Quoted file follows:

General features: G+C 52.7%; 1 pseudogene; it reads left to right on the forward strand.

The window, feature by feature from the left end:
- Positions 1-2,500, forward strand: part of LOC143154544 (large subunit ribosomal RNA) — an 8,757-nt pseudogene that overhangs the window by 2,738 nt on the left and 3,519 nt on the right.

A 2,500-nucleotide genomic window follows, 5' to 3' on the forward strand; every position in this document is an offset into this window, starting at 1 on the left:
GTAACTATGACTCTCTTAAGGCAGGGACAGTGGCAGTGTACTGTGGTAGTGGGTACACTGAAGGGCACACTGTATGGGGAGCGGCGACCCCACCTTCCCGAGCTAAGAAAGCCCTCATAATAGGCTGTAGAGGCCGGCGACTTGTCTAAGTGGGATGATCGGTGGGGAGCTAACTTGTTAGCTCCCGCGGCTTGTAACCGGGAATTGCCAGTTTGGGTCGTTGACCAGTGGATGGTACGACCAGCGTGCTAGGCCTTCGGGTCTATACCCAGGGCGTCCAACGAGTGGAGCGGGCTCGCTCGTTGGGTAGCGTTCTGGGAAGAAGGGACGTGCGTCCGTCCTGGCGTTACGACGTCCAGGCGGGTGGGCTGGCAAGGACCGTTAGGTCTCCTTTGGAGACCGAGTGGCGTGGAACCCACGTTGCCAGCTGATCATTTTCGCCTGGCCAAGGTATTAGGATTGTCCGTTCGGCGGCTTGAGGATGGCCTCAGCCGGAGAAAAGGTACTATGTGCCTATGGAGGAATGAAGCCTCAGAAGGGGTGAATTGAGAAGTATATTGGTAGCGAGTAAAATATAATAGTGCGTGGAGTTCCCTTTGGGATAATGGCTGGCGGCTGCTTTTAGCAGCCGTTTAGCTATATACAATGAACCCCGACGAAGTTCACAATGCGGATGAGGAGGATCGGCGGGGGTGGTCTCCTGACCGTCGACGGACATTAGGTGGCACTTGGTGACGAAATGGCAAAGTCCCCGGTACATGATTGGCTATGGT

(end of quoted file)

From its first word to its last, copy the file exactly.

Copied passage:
General features: G+C 52.7%; 1 pseudogene; it reads left to right on the forward strand.

The window, feature by feature from the left end:
- Positions 1-2,500, forward strand: part of LOC143154544 (large subunit ribosomal RNA) — an 8,757-nt pseudogene that overhangs the window by 2,738 nt on the left and 3,519 nt on the right.

A 2,500-nucleotide genomic window follows, 5' to 3' on the forward strand; every position in this document is an offset into this window, starting at 1 on the left:
GTAACTATGACTCTCTTAAGGCAGGGACAGTGGCAGTGTACTGTGGTAGTGGGTACACTGAAGGGCACACTGTATGGGGAGCGGCGACCCCACCTTCCCGAGCTAAGAAAGCCCTCATAATAGGCTGTAGAGGCCGGCGACTTGTCTAAGTGGGATGATCGGTGGGGAGCTAACTTGTTAGCTCCCGCGGCTTGTAACCGGGAATTGCCAGTTTGGGTCGTTGACCAGTGGATGGTACGACCAGCGTGCTAGGCCTTCGGGTCTATACCCAGGGCGTCCAACGAGTGGAGCGGGCTCGCTCGTTGGGTAGCGTTCTGGGAAGAAGGGACGTGCGTCCGTCCTGGCGTTACGACGTCCAGGCGGGTGGGCTGGCAAGGACCGTTAGGTCTCCTTTGGAGACCGAGTGGCGTGGAACCCACGTTGCCAGCTGATCATTTTCGCCTGGCCAAGGTATTAGGATTGTCCGTTCGGCGGCTTGAGGATGGCCTCAGCCGGAGAAAAGGTACTATGTGCCTATGGAGGAATGAAGCCTCAGAAGGGGTGAATTGAGAAGTATATTGGTAGCGAGTAAAATATAATAGTGCGTGGAGTTCCCTTTGGGATAATGGCTGGCGGCTGCTTTTAGCAGCCGTTTAGCTATATACAATGAACCCCGACGAAGTTCACAATGCGGATGAGGAGGATCGGCGGGGGTGGTCTCCTGACCGTCGACGGACATTAGGTGGCACTTGGTGACGAAATGGCAAAGTCCCCGGTACATGATTGGCTATGGT